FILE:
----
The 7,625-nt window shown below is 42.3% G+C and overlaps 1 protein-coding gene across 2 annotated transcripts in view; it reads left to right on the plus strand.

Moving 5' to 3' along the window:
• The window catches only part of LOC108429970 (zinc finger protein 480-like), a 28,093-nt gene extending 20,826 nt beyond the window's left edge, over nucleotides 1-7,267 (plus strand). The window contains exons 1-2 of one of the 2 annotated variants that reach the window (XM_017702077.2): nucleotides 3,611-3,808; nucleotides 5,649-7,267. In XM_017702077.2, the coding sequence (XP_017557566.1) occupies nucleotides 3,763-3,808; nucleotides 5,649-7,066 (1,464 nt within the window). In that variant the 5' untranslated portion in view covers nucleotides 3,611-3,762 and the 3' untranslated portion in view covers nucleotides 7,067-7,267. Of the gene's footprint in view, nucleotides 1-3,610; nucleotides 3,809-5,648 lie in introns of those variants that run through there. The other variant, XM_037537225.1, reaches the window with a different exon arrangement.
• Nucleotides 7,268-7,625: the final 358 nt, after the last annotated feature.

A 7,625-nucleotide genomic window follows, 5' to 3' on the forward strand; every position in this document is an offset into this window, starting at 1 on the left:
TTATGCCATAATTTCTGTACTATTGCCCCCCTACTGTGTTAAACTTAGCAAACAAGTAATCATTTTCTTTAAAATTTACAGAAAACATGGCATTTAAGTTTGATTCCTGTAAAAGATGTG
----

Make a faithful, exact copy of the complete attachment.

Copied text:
The 7,625-nt window shown below is 42.3% G+C and overlaps 1 protein-coding gene across 2 annotated transcripts in view; it reads left to right on the plus strand.

Moving 5' to 3' along the window:
• The window catches only part of LOC108429970 (zinc finger protein 480-like), a 28,093-nt gene extending 20,826 nt beyond the window's left edge, over nucleotides 1-7,267 (plus strand). The window contains exons 1-2 of one of the 2 annotated variants that reach the window (XM_017702077.2): nucleotides 3,611-3,808; nucleotides 5,649-7,267. In XM_017702077.2, the coding sequence (XP_017557566.1) occupies nucleotides 3,763-3,808; nucleotides 5,649-7,066 (1,464 nt within the window). In that variant the 5' untranslated portion in view covers nucleotides 3,611-3,762 and the 3' untranslated portion in view covers nucleotides 7,067-7,267. Of the gene's footprint in view, nucleotides 1-3,610; nucleotides 3,809-5,648 lie in introns of those variants that run through there. The other variant, XM_037537225.1, reaches the window with a different exon arrangement.
• Nucleotides 7,268-7,625: the final 358 nt, after the last annotated feature.

A 7,625-nucleotide genomic window follows, 5' to 3' on the forward strand; every position in this document is an offset into this window, starting at 1 on the left:
TTATGCCATAATTTCTGTACTATTGCCCCCCTACTGTGTTAAACTTAGCAAACAAGTAATCATTTTCTTTAAAATTTACAGAAAACATGGCATTTAAGTTTGATTCCTGTAAAAGATGTG